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Maternal nutrition is incredibly important during pregnancy, for both the mother’s health and the child’s. With the prevalence of the ketogenic diet, especially among those of child-bearing age, researchers have become inquisitive about the possible effects of the ketogenic diet on gestation.

Does the Fetus Prefer Ketones?

It is first important to understand that ketosis is a natural metabolic state in which the body burns fat when it does not have enough of its primary fuel source, glucose. This occurs naturally in the human body – whether it be through purposeful fasting or not having any food for a number of hours.

There is evidence to suggest that the prenatal infant prefers and thrives off ketones. First of all, the fetal brain derives about 30% of its energy from ketones.1  The fetus uses ketones in order to create important lipids for the brain. This is probably why ketosis is most common in the third trimester.2 

In fact, it’s likely that the fetus makes its own ketones. There are significantly higher ketone levels in the umbilical cord blood compared to that in the mother’s blood. This tells us that ketones are more useful to the fetus than the mother.3  Before and immediately after birth, the fetus utilizes ketones to make essential fats in the brain during growth.4

Mice, Keto, and Organ Growth

We would be remiss if we didn’t mention the landmark controversial 2013 study where researchers studied mice whose mothers were fed a ketogenic diet while pregnant. The researchers compared images of mice embryos to a control group of mice whose mothers were fed a standard diet. They found that the ketogenic mice embryos ended up being smaller, yet having an enlarged cervical spine, midbrain, and thalamus, the gray matter in the brain responsible for pain reception and sensory information.5

In this study, they found that the growth of the brain of the ketogenic infant shifted toward late pregnancy, compared with the brain’s growth rate during standard diets. Does this mean that human fetus whose mothers are on the ketogenic diet will see altered brain growth? Does this suggest that these infants could see an increased risk of organ dysfunction and behavioral changes after birth?

So far, there is no evidence that the ketogenic diet has the same negative effects on human children that it does on mice embryos. In fact, some doctors report that expectant mothers experience much smoother pregnancies upon following the ketogenic diet and that it’s all about nutritional balance and good choices.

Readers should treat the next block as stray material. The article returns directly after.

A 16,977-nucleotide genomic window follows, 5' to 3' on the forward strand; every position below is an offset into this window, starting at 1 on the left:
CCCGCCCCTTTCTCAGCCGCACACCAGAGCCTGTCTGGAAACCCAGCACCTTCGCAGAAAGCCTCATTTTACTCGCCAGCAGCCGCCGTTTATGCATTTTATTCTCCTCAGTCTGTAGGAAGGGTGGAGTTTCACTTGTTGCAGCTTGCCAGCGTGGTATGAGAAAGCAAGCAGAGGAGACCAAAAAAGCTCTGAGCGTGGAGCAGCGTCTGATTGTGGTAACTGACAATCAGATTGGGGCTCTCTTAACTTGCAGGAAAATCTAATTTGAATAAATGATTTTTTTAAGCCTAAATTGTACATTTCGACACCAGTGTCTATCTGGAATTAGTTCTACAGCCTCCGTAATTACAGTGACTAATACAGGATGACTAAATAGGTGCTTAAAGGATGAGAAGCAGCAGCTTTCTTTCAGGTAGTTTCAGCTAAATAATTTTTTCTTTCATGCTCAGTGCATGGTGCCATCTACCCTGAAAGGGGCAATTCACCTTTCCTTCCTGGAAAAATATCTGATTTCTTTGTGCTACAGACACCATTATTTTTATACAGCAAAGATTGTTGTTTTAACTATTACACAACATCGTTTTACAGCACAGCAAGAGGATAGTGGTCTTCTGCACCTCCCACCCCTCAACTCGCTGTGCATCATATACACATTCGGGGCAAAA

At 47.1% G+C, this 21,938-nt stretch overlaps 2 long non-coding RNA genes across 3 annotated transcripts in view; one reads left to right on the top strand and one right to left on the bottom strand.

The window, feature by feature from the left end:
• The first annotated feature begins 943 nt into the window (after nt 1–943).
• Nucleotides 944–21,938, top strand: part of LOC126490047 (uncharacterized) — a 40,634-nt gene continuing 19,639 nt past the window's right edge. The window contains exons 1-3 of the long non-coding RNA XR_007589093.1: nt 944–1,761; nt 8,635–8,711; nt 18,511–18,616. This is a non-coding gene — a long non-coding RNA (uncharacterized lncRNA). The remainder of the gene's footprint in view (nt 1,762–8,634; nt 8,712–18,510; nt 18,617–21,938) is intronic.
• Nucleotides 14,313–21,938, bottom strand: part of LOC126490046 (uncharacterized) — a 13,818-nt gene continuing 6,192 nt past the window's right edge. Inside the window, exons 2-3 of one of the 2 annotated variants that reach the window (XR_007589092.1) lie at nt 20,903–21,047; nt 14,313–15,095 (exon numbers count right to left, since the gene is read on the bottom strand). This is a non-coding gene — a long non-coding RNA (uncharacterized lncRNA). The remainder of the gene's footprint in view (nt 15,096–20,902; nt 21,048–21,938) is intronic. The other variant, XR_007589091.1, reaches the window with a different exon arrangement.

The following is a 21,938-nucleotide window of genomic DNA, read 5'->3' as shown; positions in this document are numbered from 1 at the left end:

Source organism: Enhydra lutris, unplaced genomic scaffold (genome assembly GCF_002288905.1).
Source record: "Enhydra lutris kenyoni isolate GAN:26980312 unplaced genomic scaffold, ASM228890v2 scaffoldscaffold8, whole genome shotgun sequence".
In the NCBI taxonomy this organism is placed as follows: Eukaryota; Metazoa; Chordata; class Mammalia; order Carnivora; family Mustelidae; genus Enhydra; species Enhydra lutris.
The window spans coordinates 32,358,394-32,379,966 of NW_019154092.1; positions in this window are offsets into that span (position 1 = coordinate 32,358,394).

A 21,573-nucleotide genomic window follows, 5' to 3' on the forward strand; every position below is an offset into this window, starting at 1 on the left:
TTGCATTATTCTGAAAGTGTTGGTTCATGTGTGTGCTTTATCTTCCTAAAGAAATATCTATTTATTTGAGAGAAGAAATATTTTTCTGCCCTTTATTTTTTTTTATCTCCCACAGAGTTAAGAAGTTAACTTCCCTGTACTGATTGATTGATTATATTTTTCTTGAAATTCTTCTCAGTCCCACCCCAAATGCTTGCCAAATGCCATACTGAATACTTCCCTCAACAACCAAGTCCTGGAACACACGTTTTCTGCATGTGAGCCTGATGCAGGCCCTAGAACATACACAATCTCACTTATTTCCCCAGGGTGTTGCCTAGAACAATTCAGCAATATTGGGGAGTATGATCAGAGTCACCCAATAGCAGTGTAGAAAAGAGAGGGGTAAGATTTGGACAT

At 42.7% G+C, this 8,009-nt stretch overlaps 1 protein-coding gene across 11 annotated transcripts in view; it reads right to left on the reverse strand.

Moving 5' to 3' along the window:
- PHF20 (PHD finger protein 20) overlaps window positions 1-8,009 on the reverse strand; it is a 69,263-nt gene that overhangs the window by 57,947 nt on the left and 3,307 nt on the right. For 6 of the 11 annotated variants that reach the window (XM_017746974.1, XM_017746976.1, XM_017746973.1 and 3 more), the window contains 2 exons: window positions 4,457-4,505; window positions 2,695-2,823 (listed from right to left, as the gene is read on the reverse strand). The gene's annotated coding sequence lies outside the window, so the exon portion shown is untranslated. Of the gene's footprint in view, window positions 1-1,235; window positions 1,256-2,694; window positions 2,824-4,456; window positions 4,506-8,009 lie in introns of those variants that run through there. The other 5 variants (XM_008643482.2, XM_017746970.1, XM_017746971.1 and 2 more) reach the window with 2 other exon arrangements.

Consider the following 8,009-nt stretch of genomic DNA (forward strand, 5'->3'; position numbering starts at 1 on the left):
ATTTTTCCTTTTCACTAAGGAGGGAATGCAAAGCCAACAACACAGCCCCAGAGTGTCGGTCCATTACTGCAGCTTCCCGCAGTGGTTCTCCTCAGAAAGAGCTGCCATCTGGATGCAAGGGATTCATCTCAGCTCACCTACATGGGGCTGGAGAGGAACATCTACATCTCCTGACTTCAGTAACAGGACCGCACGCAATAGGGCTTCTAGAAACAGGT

Balance is key

If you take a look at the foods that make up the ketogenic diet, you will find eggs, avocado, fresh vegetables, animal protein, olive oil, berries, and nuts and seeds. These are all fantastic foods for pregnancy.

It’s important to remember balance. What’s best for the mother is typically what’s best for baby. Women who are interested in following a ketogenic diet during pregnancy should first speak to their doctor, begin the diet a couple of months before conception, and to remember to get enough calories and nutrition during this important time.



The content on this website should not be taken as medical advice and you should ALWAYS consult with your doctor before starting any diet or exercise program. We provide nutritional data for our recipes as a courtesy to our readers. We use Total Keto Diet app software to calculate the nutrition and we remove fiber and sugar alcohols, like erythritol, from the total carbohydrate count to get to the net carb count, as they do not affect your blood glucose levels. You should independently calculate nutritional information on your own and not rely on our data. The website or content herein is not intended to cure, prevent, diagnose or treat any disease. This website shall not be liable for adverse reactions or any other outcome resulting from the use of recipes or recommendations on the Website or actions you take as a result. Any action you take is strictly at your own risk.

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